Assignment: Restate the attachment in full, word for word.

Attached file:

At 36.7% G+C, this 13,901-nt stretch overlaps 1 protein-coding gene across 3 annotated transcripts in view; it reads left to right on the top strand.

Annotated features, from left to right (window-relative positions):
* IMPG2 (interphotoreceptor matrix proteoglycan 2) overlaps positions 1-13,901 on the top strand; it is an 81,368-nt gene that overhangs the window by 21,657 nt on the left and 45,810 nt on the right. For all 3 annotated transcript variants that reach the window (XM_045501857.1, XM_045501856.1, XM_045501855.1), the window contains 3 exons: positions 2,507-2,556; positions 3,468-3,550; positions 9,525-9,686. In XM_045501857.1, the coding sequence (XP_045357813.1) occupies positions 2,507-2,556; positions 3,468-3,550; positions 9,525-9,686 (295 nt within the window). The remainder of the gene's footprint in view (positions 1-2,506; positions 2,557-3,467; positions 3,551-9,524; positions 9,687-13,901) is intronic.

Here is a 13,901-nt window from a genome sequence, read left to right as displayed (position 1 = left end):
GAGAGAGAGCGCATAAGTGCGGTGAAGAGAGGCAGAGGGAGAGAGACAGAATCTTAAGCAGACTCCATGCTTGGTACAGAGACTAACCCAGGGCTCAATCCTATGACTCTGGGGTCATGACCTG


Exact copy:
At 36.7% G+C, this 13,901-nt stretch overlaps 1 protein-coding gene across 3 annotated transcripts in view; it reads left to right on the top strand.

Annotated features, from left to right (window-relative positions):
* IMPG2 (interphotoreceptor matrix proteoglycan 2) overlaps positions 1-13,901 on the top strand; it is an 81,368-nt gene that overhangs the window by 21,657 nt on the left and 45,810 nt on the right. For all 3 annotated transcript variants that reach the window (XM_045501857.1, XM_045501856.1, XM_045501855.1), the window contains 3 exons: positions 2,507-2,556; positions 3,468-3,550; positions 9,525-9,686. In XM_045501857.1, the coding sequence (XP_045357813.1) occupies positions 2,507-2,556; positions 3,468-3,550; positions 9,525-9,686 (295 nt within the window). The remainder of the gene's footprint in view (positions 1-2,506; positions 2,557-3,467; positions 3,551-9,524; positions 9,687-13,901) is intronic.

Here is a 13,901-nt window from a genome sequence, read left to right as displayed (position 1 = left end):
GAGAGAGAGCGCATAAGTGCGGTGAAGAGAGGCAGAGGGAGAGAGACAGAATCTTAAGCAGACTCCATGCTTGGTACAGAGACTAACCCAGGGCTCAATCCTATGACTCTGGGGTCATGACCTG